Press Releases and Statements

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FPF Statement on Privacy and Wearables

A new report released today by the Center for Digital Democracy and the School of Communications at American University focuses on privacy and wearables. As a recent HHS report made clear, the data collected by most wearables is not regulated to the same degree as information you provide to your doctor. But several mechanisms have ensured that many health and fitness apps respect users’ data – the leading app platforms impose strong privacy requirements, barring sale of sensitive data and requiring enhanced notice.

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Future of Privacy Forum Comment Regarding Senator Bill Nelson’s Report, “Children’s Connected Toys: Data Security and Privacy Concerns”

Today, Senator Nelson’s office released a report outlining several privacy and security implications of “connected toys” that the office identified based on conversations with six major toy manufacturers. The report emphasizes the unique sensitivity of children’s personal information; urges toymakers to build privacy and security into their toys from the inception; and suggests that the FTC has authority to monitor and bring enforcement actions under Section 5 and the Children’s Online Privacy Protection Act (COPPA).

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New Survey Finds Parents Support School Tech and Data, But Want Privacy Assurances

Washington, DC – Today, the Future of Privacy Forum (FPF) released a new survey, Beyond One Classroom: Parental Support for Technology and Data Use in Schools. The survey asked parents to comprehensively outline their goals and concerns about the use of technology and student data. Their answers, and the conclusions that can be drawn from them, should inform the debate regarding local, state, and national policies concerning K-12 education and data use.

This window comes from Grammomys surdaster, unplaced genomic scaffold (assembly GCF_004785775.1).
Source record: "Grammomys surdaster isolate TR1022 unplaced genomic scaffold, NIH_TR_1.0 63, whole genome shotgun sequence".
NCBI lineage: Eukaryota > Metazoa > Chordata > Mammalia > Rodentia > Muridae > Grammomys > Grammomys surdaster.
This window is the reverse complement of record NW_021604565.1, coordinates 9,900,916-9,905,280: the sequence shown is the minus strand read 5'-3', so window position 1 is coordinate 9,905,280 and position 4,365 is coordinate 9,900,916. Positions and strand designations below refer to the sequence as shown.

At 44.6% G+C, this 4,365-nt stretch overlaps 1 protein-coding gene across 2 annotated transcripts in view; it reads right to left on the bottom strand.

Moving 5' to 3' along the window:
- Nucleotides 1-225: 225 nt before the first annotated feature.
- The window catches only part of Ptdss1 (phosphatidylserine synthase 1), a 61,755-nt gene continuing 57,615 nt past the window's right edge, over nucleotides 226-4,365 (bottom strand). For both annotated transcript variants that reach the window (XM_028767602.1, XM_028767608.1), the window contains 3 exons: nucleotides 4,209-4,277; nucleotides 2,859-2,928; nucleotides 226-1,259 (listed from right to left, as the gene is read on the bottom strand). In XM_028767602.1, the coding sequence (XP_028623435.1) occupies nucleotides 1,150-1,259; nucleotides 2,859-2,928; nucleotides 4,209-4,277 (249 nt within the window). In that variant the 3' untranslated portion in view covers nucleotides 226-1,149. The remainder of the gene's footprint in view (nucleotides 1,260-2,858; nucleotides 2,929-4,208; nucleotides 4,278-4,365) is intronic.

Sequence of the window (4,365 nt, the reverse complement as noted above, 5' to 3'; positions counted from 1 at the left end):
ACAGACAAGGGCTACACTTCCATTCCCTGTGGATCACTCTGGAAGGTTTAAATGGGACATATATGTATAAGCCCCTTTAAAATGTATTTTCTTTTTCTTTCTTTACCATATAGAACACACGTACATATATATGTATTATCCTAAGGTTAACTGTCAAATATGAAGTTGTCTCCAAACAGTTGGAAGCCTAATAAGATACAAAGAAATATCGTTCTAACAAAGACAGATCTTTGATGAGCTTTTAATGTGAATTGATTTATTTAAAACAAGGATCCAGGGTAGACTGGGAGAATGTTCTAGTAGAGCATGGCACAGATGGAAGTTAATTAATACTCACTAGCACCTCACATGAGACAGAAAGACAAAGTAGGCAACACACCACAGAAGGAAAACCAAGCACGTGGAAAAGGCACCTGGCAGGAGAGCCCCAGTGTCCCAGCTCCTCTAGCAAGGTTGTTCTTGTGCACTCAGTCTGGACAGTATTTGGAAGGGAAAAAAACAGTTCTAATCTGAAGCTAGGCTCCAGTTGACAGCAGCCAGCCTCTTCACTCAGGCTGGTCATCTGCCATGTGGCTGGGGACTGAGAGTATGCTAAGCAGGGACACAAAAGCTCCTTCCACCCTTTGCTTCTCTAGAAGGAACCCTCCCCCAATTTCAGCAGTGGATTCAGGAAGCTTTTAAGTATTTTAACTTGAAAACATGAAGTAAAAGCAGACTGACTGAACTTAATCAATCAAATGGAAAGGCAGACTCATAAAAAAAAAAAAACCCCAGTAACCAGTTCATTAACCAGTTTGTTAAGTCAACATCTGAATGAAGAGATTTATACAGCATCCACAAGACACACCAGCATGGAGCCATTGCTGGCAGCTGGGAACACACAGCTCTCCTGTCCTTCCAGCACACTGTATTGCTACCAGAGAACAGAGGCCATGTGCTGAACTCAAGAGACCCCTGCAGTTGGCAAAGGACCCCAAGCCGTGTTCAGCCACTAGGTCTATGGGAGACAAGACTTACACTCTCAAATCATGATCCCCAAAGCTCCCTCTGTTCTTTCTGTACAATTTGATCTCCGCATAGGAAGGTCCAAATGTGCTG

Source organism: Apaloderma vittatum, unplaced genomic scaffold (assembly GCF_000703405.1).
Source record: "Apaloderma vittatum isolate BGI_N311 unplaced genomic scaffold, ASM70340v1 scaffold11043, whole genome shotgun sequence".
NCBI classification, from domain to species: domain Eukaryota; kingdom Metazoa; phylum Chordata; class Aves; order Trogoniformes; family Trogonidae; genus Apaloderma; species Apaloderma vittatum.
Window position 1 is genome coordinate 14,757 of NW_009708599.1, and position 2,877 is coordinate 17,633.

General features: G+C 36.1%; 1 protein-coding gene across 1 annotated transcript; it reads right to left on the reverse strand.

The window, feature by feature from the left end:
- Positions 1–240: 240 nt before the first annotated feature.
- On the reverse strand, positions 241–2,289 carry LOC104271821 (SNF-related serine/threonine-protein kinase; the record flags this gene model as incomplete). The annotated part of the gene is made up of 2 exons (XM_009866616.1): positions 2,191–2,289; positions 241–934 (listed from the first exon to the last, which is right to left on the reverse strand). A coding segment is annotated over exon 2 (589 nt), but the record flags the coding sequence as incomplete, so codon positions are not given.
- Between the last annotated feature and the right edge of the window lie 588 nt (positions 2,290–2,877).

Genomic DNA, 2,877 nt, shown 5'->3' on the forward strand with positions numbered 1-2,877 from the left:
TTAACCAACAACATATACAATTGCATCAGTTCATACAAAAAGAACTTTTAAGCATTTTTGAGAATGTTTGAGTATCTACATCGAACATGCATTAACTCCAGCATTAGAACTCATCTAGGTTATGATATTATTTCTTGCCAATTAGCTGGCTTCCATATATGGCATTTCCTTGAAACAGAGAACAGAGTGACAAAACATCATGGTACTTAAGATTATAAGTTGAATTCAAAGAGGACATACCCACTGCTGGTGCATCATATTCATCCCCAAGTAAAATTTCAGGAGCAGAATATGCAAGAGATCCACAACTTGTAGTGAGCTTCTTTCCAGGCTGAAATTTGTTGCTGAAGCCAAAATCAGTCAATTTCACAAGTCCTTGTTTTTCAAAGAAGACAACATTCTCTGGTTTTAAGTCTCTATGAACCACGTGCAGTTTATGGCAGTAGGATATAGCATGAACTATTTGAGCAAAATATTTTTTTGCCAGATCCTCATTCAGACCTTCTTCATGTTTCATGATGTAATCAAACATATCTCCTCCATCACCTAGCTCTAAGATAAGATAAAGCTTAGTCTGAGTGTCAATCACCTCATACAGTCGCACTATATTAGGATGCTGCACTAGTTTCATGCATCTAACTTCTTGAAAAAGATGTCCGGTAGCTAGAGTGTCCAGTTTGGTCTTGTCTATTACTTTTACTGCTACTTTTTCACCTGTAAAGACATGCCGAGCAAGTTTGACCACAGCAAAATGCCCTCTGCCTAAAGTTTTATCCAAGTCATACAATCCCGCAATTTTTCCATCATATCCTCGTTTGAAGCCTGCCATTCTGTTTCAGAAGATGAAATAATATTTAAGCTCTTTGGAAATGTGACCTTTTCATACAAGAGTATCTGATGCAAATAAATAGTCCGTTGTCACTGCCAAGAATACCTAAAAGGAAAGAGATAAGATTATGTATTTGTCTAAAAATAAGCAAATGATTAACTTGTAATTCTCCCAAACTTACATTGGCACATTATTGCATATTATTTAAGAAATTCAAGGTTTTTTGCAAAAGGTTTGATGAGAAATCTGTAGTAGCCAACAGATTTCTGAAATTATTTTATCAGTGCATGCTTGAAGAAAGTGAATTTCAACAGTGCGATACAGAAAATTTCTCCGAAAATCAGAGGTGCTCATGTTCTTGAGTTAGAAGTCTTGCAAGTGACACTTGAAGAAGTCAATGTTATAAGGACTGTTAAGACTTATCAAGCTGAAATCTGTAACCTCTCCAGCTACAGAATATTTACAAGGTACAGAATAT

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Privacy Papers 2016: Spotlight on the Winning Authors

The winners of the 2017 PPPM Award are: Law Enforcement Access to Data Across Borders: The Evolving Security and Human Rights Issues; Accountable Algorithms; The Privacy Policymaking of State Attorneys General; Privacy of Public Data; and Privacy and Data Security Harms. The Finalist Judges also selected four papers for Honorable Mention on the basis of their uniformly strong reviews from the Advisory Board.

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This Year’s Five Must-Read Privacy Papers: The Future of Privacy Forum Announces Recipients of Annual Privacy Award

Washington, DC – Today, the Future of Privacy Forum (FPF) announced the winners of the 7th Annual Privacy Papers for Policymakers (PPPM) Award. The PPPM Award recognizes leading privacy scholarship that is relevant to policymakers in the United States Congress, at U.S. federal agencies, and for data protection authorities abroad.

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Seven Basic Security Checks for Evaluating Educational Platforms

FPF has produced a checklist to assist parents and schools in considering the “basics” of security standards on new ed tech products and services they may be considering or using. In on-line security, there is unfortunately no “one size fits all” solution, but with so many products and services available, this checklist is designed to provide some initial key triggers of areas that either meet a basic threshold, or might serve as discussion points for further review with the company involved.

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FPF Guide to Student Data Protections Under SOPIPA: For K-12 School Administrators and Ed Tech Vendors

We are pleased to announce that we are publishing the FPF Guide to Student Data Protections Under SOPIPA: For K-12 School Administrators and Ed Tech Vendors. Co-written with education privacy experts Linnette Attai of PlayWell LLC, Amelia Vance of the National Association of State Boards of Education, and David B. Rubin, Esq., this document provides a in-depth analysis for ed tech companies.